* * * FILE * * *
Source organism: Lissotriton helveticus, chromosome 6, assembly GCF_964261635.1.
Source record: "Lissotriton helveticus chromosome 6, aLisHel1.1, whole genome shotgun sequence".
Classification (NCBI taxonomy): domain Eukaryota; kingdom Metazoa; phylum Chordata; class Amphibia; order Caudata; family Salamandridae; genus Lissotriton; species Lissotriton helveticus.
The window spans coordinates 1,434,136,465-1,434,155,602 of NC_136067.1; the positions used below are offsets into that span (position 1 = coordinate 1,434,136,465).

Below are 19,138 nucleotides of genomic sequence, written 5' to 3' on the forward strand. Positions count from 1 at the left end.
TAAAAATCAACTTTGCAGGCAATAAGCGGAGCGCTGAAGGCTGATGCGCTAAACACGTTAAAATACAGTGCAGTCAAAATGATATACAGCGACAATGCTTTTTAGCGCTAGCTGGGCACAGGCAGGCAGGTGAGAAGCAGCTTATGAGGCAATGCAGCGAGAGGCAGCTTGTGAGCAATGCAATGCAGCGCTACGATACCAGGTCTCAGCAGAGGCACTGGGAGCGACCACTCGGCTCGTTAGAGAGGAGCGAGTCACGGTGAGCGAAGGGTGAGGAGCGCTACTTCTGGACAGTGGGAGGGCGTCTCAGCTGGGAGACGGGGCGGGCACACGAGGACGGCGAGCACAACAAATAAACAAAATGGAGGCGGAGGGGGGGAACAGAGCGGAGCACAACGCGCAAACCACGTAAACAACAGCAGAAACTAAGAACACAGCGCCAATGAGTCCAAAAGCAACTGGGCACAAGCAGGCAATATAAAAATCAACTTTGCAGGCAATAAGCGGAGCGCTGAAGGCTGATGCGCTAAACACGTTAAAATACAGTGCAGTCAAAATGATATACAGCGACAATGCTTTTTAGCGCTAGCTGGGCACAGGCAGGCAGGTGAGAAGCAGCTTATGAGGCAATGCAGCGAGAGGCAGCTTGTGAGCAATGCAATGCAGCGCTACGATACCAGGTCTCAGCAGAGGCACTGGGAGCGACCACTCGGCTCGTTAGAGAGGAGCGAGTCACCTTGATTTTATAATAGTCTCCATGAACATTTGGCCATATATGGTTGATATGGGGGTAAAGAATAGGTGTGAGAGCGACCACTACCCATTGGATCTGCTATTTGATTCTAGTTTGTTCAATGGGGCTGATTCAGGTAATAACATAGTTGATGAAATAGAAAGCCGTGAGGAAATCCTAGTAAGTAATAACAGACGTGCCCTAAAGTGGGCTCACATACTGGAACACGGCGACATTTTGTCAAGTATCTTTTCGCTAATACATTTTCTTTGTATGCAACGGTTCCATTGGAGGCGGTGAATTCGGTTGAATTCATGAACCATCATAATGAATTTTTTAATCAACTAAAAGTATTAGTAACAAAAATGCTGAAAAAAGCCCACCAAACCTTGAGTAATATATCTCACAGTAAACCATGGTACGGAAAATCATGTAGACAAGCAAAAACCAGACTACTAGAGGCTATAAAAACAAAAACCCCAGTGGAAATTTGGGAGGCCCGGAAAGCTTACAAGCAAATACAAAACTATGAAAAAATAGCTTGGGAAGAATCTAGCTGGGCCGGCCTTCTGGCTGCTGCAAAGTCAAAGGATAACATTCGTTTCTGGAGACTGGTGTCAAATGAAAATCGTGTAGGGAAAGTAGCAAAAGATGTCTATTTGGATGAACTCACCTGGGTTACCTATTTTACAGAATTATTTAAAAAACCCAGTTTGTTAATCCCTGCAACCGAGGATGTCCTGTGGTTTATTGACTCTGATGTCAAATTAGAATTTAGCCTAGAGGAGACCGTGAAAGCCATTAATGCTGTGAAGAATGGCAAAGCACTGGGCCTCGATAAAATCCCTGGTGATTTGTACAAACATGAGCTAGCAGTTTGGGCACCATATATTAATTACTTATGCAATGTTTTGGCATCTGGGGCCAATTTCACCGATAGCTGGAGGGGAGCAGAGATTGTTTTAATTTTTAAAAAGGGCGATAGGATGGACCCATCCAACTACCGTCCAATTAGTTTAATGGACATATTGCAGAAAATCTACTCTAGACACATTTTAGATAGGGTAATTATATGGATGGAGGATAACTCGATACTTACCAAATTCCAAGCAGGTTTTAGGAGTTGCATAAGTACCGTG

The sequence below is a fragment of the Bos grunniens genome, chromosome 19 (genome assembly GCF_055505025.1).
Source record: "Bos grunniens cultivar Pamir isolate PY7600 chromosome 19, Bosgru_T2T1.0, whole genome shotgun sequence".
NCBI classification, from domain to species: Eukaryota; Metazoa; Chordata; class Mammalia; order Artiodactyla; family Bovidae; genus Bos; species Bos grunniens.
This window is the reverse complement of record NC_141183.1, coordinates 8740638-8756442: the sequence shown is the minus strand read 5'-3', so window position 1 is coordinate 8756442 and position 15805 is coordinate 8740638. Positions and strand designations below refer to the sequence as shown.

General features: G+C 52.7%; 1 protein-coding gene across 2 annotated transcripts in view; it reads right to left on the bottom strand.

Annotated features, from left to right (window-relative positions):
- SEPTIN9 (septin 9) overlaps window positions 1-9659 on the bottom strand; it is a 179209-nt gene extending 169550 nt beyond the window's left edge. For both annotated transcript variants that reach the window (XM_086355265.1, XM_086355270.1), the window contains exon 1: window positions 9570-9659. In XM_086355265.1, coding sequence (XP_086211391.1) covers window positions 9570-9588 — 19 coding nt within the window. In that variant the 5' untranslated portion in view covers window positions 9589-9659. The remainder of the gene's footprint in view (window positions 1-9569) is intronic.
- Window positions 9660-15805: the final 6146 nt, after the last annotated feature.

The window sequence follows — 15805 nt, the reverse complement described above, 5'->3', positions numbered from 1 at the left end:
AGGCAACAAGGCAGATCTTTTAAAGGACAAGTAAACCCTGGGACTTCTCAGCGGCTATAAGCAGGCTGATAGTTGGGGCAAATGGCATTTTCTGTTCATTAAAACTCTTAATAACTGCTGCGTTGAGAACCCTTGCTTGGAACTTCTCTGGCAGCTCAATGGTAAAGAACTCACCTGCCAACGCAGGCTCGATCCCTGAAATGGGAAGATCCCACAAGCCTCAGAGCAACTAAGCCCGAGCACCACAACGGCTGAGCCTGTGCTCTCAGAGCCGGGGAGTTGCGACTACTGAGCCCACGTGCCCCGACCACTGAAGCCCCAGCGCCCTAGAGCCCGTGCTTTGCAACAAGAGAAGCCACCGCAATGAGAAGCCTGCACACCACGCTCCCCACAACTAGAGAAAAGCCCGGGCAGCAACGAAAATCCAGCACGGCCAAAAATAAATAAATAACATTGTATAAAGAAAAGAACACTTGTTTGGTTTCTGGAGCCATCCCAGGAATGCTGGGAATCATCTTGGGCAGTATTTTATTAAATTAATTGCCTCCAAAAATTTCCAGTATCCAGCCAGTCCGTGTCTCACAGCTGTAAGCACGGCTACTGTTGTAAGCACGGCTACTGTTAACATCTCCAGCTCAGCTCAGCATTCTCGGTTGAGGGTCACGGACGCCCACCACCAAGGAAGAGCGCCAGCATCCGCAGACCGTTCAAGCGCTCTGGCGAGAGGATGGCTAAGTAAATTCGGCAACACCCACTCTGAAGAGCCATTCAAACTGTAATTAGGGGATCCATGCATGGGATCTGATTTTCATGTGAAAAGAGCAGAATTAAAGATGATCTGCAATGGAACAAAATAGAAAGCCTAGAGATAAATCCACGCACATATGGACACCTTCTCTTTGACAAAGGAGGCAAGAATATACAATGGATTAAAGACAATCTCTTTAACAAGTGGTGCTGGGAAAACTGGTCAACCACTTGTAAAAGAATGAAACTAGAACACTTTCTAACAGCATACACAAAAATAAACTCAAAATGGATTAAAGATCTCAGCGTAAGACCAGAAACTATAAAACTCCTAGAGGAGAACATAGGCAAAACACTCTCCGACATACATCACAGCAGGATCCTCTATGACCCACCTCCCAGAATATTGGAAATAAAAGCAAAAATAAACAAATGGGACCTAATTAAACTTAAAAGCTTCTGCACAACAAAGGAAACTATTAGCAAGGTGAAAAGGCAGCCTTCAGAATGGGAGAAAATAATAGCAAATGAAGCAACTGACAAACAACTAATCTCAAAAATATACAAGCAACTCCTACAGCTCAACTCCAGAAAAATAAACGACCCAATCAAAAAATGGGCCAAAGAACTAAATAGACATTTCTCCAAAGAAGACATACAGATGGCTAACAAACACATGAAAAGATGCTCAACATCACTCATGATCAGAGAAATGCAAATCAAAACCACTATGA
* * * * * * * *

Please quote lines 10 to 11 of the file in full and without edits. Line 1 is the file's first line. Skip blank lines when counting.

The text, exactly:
This window is the reverse complement of record NC_141183.1, coordinates 8740638-8756442: the sequence shown is the minus strand read 5'-3', so window position 1 is coordinate 8756442 and position 15805 is coordinate 8740638. Positions and strand designations below refer to the sequence as shown.

General features: G+C 52.7%; 1 protein-coding gene across 2 annotated transcripts in view; it reads right to left on the bottom strand.